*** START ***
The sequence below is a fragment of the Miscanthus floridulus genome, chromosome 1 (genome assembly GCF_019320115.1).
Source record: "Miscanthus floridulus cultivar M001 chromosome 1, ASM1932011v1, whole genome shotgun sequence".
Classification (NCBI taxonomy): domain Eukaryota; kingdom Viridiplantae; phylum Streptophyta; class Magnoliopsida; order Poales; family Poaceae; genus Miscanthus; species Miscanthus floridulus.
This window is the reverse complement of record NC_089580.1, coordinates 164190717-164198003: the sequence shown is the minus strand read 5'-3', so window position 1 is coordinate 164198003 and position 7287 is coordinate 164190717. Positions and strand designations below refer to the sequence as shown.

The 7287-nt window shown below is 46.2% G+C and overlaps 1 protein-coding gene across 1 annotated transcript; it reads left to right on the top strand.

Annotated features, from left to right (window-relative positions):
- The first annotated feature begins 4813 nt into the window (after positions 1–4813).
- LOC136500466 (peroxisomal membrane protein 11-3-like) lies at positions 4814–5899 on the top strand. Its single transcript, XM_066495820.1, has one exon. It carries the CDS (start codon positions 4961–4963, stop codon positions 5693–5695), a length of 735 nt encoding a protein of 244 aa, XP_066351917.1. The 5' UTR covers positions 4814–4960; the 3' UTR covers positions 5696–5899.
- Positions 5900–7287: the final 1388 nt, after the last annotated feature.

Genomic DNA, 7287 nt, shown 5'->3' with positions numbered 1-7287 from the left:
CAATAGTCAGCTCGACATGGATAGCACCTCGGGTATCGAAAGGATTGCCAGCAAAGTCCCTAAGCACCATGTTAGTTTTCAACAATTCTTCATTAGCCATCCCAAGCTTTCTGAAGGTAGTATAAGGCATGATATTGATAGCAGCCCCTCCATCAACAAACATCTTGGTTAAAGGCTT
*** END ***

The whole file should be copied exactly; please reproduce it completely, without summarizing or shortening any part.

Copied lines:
The sequence below is a fragment of the Miscanthus floridulus genome, chromosome 1 (genome assembly GCF_019320115.1).
Source record: "Miscanthus floridulus cultivar M001 chromosome 1, ASM1932011v1, whole genome shotgun sequence".
Classification (NCBI taxonomy): domain Eukaryota; kingdom Viridiplantae; phylum Streptophyta; class Magnoliopsida; order Poales; family Poaceae; genus Miscanthus; species Miscanthus floridulus.
This window is the reverse complement of record NC_089580.1, coordinates 164190717-164198003: the sequence shown is the minus strand read 5'-3', so window position 1 is coordinate 164198003 and position 7287 is coordinate 164190717. Positions and strand designations below refer to the sequence as shown.

The 7287-nt window shown below is 46.2% G+C and overlaps 1 protein-coding gene across 1 annotated transcript; it reads left to right on the top strand.

Annotated features, from left to right (window-relative positions):
- The first annotated feature begins 4813 nt into the window (after positions 1–4813).
- LOC136500466 (peroxisomal membrane protein 11-3-like) lies at positions 4814–5899 on the top strand. Its single transcript, XM_066495820.1, has one exon. It carries the CDS (start codon positions 4961–4963, stop codon positions 5693–5695), a length of 735 nt encoding a protein of 244 aa, XP_066351917.1. The 5' UTR covers positions 4814–4960; the 3' UTR covers positions 5696–5899.
- Positions 5900–7287: the final 1388 nt, after the last annotated feature.

Genomic DNA, 7287 nt, shown 5'->3' with positions numbered 1-7287 from the left:
CAATAGTCAGCTCGACATGGATAGCACCTCGGGTATCGAAAGGATTGCCAGCAAAGTCCCTAAGCACCATGTTAGTTTTCAACAATTCTTCATTAGCCATCCCAAGCTTTCTGAAGGTAGTATAAGGCATGATATTGATAGCAGCCCCTCCATCAACAAACATCTTGGTTAAAGGCTT